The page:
Lastly, recovery coaches can be employed by treatment centers or sober living homes and receive compensation from them. In cases such as this, the client is billed for the coaching services from the centers or homes. I know many a recovery coach who has opened a transitional living home or a supportive sober living environment. They coach the people who reside at these locations and their presence adds to the quality of the recovery experience.
Is recovery coaching covered by insurance?
Unfortunately, the answer to that question is no. No independent health insurance company covers the services of a recovery coach working with an individual in recovery from an addiction. There is currently only one state, New York, that has an arrangement with the state’s Medicaid offices to reimburse for recovery coaching for individuals who are diagnosed as dependent on a substance. Other states, Tennessee, Maryland and Massachusetts, are formulating similar Medicaid payment plans, but these reimbursements are not yet in place.
What is a peer to peer recovery support specialist?
A nearly universal definition of a peer to peer recovery support specialist is an individual with lived experience who has initiated his/her own recovery journey and assists others who are in earlier stages of the healing process of recovery from psychic, traumatic and/or substance-use challenges and, as a result, can offer assistance and support to promote another peer’s own personal recovery journey. A peer to peer recovery support specialist is also called a peer, peer support-practitioner, peer mentor, or a certified peer. All of these terms basically describe the same job description. More and more, this job description is focused on the peer to peer recovery support specialist working with a person in mental health recovery.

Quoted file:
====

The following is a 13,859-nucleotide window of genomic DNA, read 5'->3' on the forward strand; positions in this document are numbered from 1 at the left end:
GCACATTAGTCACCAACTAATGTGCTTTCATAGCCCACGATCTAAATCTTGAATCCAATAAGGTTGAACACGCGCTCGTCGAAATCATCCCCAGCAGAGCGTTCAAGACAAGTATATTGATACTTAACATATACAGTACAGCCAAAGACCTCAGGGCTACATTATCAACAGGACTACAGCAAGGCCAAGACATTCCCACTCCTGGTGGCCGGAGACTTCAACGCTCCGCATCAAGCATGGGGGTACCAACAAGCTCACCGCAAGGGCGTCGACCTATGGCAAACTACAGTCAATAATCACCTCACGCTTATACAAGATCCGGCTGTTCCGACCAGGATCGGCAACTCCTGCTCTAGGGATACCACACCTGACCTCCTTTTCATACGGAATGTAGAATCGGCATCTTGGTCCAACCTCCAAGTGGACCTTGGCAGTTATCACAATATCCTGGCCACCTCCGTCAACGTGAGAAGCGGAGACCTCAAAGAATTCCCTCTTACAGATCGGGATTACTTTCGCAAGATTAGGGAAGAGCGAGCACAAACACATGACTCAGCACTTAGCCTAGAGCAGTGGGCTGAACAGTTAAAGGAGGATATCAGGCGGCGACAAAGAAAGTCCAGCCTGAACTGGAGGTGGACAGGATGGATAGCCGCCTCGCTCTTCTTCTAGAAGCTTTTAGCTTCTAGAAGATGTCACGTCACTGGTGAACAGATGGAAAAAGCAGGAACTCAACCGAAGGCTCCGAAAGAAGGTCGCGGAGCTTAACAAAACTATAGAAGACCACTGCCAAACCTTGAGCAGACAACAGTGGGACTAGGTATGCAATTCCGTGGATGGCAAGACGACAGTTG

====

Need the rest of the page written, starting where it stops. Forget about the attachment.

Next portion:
The certified peer to peer recovery support specialist workforce is relatively new in the behavioral health field, with state-recognized certification programs first emerging in 2001. Within this short time frame, states have recognized the potential of peer specialists to improve consumer outcomes by promoting recovery. Many social service agencies pay the peer’s salary, and the client does not pay for the coaching. In the mental health/behavioral health field, when referred by a social services agency or mental health treatment organization, reimbursement for a peer to peer recovery support specialist is covered by a health plan or Medicaid.
Peer to peer recovery support specialists can also work independently from an agency and be reimbursed by the client or a family. Peer to peer recovery support specialists can also choose to provide these services as a volunteer and receive no financial reward.
What is a professional recovery coach?
A professional recovery coach, is sometimes referred to as a recovery life coach. A professional recovery coach has experience and training in the recovery models, and training as a professional coach. These professional and credentialed coaching programs are sometimes referred to as life coaching training. A professional recovery coach can receive training from any of the 250 organizations that train recovery coaches, and select not to receive the certificate from a state certification board or the IC & RC (see the certification information in next week’s post). A professional coach can receive training from the ICF – International Coach Federation’s accredited coach training programs, and apply for a credential issued by the ICF.
A professional recovery coach can assist a client with a variety of coaching interventions including, but not limited to recovery from addictions, dealing with mental health diagnoses, divorce, financial downturns, grieving, career change and even family relationship issues. The client is billed for the coaching services from the professional recovery coach. Again, healthcare plans do not reimburse for these coaching services.
Stay tuned for next week’s post on certification for recovery coaches.